Emotion regulation skills teach people to identify and label their emotions, understand the function of their emotions, and learn how to regulate their emotions in healthy ways. It also helps a person struggling with self-harm decrease emotional dysregulation and increase positive emotional events.

Interpersonal effectiveness

This DBT skill teaches people to assert their needs and boundaries, maintain self-respect in relationships, and communicate effectively. It also helps people to build and maintain healthy relationships and to reduce conflict and stress in their interactions with others.

Benefits of DBT for self-harm

People who have undergone DBT have reported long-term benefits in their ability to manage and cope with self-harm. Through learning skills such as distress tolerance, emotional regulation, and mindfulness, people have found that they are better equipped to navigate difficult emotions and urges in healthy and productive ways. This has resulted in decreased instances of self-harm and improved overall mental well-being for many people.

How quickly does DBT work for self-harm? 

As mentioned, research has shown that for some people, DBT can lead to a decrease in self-harming behaviors relatively quickly. However, it’s important to note that the effectiveness of DBT for managing self-harm can vary from person to person, and results may not be immediate for everyone. It’s important for people seeking help for self-harm to work closely with a qualified therapist to develop coping skills and strategies that work for them.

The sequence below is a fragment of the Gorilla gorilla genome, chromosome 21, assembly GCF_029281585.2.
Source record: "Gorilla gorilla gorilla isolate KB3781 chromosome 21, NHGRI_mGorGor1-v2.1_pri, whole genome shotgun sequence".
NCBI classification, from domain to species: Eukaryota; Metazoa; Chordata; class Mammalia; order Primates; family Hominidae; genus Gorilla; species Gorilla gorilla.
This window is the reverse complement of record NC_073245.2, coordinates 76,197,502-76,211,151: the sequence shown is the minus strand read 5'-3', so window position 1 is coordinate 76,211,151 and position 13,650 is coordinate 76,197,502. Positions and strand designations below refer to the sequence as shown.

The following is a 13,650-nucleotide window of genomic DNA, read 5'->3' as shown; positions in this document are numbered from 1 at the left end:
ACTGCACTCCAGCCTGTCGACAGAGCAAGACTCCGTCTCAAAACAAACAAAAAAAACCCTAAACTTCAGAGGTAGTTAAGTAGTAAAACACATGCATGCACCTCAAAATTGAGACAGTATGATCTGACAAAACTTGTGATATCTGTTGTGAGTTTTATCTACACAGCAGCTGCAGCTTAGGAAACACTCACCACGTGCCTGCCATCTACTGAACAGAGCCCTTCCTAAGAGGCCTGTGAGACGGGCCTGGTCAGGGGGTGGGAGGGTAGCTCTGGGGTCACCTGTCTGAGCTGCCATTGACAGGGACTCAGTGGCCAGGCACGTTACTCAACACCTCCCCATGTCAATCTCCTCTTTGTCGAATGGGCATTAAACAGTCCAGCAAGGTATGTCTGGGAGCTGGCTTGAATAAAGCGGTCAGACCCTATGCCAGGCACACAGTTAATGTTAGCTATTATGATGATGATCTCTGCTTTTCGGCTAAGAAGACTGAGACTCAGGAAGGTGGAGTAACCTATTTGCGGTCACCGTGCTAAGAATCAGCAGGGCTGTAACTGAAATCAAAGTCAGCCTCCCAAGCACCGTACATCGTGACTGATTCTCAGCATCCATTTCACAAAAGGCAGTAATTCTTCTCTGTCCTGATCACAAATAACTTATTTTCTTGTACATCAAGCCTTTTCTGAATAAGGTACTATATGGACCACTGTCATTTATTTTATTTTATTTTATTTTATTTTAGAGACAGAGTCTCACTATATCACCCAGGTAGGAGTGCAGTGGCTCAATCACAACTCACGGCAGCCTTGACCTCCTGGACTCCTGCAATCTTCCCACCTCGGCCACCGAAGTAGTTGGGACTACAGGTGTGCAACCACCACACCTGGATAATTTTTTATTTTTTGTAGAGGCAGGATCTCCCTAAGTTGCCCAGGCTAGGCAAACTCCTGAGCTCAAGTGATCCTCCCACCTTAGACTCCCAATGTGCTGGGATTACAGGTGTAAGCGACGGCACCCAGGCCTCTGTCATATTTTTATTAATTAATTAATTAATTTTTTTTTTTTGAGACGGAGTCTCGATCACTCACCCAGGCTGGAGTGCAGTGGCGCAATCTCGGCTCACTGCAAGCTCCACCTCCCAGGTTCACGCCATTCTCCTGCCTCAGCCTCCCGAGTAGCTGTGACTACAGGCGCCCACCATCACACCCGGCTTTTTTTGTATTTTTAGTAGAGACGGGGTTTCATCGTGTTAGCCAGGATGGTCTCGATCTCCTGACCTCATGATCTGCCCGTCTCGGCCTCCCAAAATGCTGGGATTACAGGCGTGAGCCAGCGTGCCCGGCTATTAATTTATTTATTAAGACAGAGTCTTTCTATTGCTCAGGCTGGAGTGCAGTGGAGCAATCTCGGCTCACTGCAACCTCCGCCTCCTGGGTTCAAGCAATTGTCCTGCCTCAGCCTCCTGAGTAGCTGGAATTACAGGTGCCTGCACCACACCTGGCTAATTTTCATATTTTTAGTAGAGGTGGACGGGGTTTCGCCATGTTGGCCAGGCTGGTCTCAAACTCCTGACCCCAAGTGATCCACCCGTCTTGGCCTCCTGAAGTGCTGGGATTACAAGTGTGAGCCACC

How is medication used to treat self-harm?

Medication can be used to help manage the underlying mental health issues that may contribute to a person’s self-harming behaviors. For example, antidepressants can be used to help regulate mood and reduce symptoms of depression and anxiety. Mood stabilizers may also be prescribed to help regulate emotions and prevent impulsive behaviors. Additionally, antipsychotic medications may be used to manage symptoms of psychosis or severe mood disturbances (including conditions like bipolar disorder) that can contribute to self-harm. These medications are often used in combination with therapy and other forms of treatment to provide comprehensive care for a person struggling with self-harming behaviors.

Other types of treatments for self-harm